An interview with Kai Chan and his strategies to seek the combination of both kinds of impacts.
There is a tremendous difference between bibliometric and societal impact. I devoted a blog post to this when I had the honour of reaching 100 publications in the peer-reviewed literature. I didn’t feel the sense of accomplishment that I imagined I might have—and should have—felt. Although I had achieved a bibliometric feat, it didn’t mean I had achieved my desired societal impact. Indeed, the moment reminded me that I had got distracted from my core commitments. I delve into why in the post (above).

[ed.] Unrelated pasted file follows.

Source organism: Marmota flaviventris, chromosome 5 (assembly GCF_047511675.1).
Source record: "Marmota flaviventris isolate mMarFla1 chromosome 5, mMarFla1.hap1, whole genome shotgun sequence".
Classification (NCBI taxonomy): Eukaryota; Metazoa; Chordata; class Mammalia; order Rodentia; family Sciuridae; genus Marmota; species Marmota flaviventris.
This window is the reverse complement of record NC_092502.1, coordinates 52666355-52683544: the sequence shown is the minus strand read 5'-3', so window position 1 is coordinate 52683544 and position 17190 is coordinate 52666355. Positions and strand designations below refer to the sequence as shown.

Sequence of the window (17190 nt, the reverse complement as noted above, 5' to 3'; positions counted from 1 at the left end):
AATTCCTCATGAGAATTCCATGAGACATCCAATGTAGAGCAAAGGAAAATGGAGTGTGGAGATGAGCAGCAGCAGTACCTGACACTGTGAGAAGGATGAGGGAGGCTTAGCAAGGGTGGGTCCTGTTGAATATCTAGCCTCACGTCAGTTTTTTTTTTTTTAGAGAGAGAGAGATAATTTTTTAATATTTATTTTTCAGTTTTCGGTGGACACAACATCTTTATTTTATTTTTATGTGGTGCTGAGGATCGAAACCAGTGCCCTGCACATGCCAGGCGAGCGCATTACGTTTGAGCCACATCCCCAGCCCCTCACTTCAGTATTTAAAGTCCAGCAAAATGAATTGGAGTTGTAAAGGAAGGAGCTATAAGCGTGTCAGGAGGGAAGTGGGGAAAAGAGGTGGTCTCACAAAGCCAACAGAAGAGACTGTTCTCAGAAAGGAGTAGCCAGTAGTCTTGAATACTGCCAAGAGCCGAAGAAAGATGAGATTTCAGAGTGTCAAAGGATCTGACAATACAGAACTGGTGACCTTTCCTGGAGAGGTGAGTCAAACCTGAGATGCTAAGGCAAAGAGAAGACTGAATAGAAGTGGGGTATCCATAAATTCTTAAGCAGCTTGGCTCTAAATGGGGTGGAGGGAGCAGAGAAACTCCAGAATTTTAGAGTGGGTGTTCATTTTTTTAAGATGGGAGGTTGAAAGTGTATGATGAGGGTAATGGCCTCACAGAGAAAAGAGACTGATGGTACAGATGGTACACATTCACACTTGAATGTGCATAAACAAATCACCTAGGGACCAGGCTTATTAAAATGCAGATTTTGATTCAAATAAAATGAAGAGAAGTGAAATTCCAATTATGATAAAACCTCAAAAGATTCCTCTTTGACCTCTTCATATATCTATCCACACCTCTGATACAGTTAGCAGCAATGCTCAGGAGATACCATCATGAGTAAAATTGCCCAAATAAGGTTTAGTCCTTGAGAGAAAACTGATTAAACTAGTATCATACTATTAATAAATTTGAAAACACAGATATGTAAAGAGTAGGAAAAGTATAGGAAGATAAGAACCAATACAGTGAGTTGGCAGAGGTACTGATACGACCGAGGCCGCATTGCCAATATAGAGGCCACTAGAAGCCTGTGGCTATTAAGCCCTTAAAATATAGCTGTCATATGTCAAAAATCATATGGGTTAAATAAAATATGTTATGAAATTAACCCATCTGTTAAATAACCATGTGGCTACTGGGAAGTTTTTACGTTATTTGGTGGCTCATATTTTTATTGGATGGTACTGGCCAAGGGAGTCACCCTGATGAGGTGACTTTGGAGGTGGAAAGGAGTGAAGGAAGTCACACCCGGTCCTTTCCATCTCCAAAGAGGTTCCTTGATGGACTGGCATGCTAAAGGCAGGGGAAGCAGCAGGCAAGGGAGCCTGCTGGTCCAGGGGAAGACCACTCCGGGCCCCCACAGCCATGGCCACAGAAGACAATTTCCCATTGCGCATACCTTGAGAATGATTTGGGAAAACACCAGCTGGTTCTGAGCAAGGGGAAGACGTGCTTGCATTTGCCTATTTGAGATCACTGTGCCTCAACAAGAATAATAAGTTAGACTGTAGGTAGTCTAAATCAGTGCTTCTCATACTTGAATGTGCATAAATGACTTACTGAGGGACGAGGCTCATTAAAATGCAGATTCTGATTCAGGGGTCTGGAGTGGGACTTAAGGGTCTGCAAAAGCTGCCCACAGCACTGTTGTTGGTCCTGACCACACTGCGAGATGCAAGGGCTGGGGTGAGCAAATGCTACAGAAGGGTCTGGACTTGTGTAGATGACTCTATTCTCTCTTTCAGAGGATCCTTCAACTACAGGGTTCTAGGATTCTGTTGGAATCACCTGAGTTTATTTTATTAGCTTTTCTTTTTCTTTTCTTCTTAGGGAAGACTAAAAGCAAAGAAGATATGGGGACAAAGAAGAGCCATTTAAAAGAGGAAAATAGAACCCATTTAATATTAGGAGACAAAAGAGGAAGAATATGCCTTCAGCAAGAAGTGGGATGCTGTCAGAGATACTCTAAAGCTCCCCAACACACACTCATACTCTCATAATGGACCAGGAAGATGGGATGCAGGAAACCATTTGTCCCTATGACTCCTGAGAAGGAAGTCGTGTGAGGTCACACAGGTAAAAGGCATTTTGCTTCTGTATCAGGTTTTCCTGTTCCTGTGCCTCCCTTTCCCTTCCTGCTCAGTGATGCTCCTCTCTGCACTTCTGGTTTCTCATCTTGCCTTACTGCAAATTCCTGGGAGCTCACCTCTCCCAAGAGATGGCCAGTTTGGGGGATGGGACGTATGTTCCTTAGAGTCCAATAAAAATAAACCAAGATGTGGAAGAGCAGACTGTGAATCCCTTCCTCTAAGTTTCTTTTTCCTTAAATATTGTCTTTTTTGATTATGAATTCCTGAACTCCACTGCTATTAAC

Importantly, though, bibliometric and societal impacts don’t necessarily diverge in the long run. Some of the publications that I’m proudest of are those that have done well by bibliometrics and also changed discourse and practice. But there important applied projects that generate little notice by bibliometrics, and I have well-scoring papers that arguably aren’t very useful for practice (even probably in the long run).... continued at http://elephantinthelab.org/balance-bibliometric-societal-impact/.